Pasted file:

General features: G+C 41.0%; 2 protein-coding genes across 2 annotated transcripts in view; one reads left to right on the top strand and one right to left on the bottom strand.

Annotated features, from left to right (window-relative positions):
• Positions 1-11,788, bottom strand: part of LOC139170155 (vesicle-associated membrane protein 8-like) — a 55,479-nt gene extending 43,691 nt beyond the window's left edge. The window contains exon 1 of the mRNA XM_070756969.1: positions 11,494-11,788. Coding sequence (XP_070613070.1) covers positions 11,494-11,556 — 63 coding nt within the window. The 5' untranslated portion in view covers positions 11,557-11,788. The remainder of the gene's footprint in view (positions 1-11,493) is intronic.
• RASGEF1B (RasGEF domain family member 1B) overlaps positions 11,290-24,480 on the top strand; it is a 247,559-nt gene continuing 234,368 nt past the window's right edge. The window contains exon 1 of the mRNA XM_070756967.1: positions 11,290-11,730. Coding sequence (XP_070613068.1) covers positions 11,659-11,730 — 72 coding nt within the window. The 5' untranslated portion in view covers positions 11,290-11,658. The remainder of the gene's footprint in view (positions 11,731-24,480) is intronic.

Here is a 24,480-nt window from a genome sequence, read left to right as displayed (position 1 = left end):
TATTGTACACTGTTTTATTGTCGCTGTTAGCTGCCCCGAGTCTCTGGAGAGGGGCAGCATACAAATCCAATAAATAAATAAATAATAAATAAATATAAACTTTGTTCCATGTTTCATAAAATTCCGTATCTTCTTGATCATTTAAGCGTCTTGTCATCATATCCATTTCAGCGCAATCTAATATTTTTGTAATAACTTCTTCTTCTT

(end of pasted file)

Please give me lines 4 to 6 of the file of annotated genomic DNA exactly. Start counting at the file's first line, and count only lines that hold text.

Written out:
• RASGEF1B (RasGEF domain family member 1B) overlaps positions 11,290-24,480 on the top strand; it is a 247,559-nt gene continuing 234,368 nt past the window's right edge. The window contains exon 1 of the mRNA XM_070756967.1: positions 11,290-11,730. Coding sequence (XP_070613068.1) covers positions 11,659-11,730 — 72 coding nt within the window. The 5' untranslated portion in view covers positions 11,290-11,658. The remainder of the gene's footprint in view (positions 11,731-24,480) is intronic.

Here is a 24,480-nt window from a genome sequence, read left to right as displayed (position 1 = left end):
TATTGTACACTGTTTTATTGTCGCTGTTAGCTGCCCCGAGTCTCTGGAGAGGGGCAGCATACAAATCCAATAAATAAATAAATAATAAATAAATATAAACTTTGTTCCATGTTTCATAAAATTCCGTATCTTCTTGATCATTTAAGCGTCTTGTCATCATATCCATTTCAGCGCAATCTAATATTTTTGTAATAACTTCTTCTTCTT